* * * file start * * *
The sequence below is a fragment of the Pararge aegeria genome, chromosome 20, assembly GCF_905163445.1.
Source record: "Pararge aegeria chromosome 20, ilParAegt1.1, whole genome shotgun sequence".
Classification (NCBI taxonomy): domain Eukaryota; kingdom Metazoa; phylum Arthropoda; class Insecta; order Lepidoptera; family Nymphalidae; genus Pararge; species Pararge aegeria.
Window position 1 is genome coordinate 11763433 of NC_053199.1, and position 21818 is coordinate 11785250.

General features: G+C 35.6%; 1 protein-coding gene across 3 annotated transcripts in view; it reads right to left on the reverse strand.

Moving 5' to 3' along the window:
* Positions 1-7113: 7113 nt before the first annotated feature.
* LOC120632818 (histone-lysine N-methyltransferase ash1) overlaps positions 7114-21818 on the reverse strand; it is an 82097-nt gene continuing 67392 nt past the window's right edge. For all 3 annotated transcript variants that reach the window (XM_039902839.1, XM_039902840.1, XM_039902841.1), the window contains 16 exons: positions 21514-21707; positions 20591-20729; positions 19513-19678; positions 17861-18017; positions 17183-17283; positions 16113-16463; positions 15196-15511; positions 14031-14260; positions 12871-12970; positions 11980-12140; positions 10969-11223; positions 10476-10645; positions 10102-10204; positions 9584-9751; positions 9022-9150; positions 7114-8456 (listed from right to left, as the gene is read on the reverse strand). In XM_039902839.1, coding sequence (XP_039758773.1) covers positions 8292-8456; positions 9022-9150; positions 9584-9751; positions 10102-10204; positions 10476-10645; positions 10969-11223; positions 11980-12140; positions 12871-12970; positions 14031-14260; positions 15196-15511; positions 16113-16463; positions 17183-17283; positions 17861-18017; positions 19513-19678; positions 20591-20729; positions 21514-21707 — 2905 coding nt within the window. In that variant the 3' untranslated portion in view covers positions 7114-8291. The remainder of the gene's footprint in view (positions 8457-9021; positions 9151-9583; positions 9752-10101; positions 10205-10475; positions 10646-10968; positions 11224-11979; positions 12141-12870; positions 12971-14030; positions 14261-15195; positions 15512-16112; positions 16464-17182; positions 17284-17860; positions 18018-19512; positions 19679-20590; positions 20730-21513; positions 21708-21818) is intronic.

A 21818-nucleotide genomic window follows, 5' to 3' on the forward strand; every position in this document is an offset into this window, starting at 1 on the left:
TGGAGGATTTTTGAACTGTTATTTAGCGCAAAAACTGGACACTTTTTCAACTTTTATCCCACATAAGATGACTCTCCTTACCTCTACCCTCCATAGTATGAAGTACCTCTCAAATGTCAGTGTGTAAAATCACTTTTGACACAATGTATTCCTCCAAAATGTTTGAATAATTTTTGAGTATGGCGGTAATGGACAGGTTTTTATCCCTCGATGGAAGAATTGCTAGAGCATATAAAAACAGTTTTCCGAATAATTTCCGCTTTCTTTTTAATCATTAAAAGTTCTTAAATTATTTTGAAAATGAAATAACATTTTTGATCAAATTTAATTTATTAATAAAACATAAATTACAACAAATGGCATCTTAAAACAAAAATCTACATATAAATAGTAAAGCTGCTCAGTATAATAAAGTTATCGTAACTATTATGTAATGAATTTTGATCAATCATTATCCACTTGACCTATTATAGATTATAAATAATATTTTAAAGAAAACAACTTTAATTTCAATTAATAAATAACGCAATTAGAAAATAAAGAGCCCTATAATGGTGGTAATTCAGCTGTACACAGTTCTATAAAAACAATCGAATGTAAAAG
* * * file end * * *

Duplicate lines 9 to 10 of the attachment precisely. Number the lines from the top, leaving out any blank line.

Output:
A 21818-nucleotide genomic window follows, 5' to 3' on the forward strand; every position in this document is an offset into this window, starting at 1 on the left:
TGGAGGATTTTTGAACTGTTATTTAGCGCAAAAACTGGACACTTTTTCAACTTTTATCCCACATAAGATGACTCTCCTTACCTCTACCCTCCATAGTATGAAGTACCTCTCAAATGTCAGTGTGTAAAATCACTTTTGACACAATGTATTCCTCCAAAATGTTTGAATAATTTTTGAGTATGGCGGTAATGGACAGGTTTTTATCCCTCGATGGAAGAATTGCTAGAGCATATAAAAACAGTTTTCCGAATAATTTCCGCTTTCTTTTTAATCATTAAAAGTTCTTAAATTATTTTGAAAATGAAATAACATTTTTGATCAAATTTAATTTATTAATAAAACATAAATTACAACAAATGGCATCTTAAAACAAAAATCTACATATAAATAGTAAAGCTGCTCAGTATAATAAAGTTATCGTAACTATTATGTAATGAATTTTGATCAATCATTATCCACTTGACCTATTATAGATTATAAATAATATTTTAAAGAAAACAACTTTAATTTCAATTAATAAATAACGCAATTAGAAAATAAAGAGCCCTATAATGGTGGTAATTCAGCTGTACACAGTTCTATAAAAACAATCGAATGTAAAAG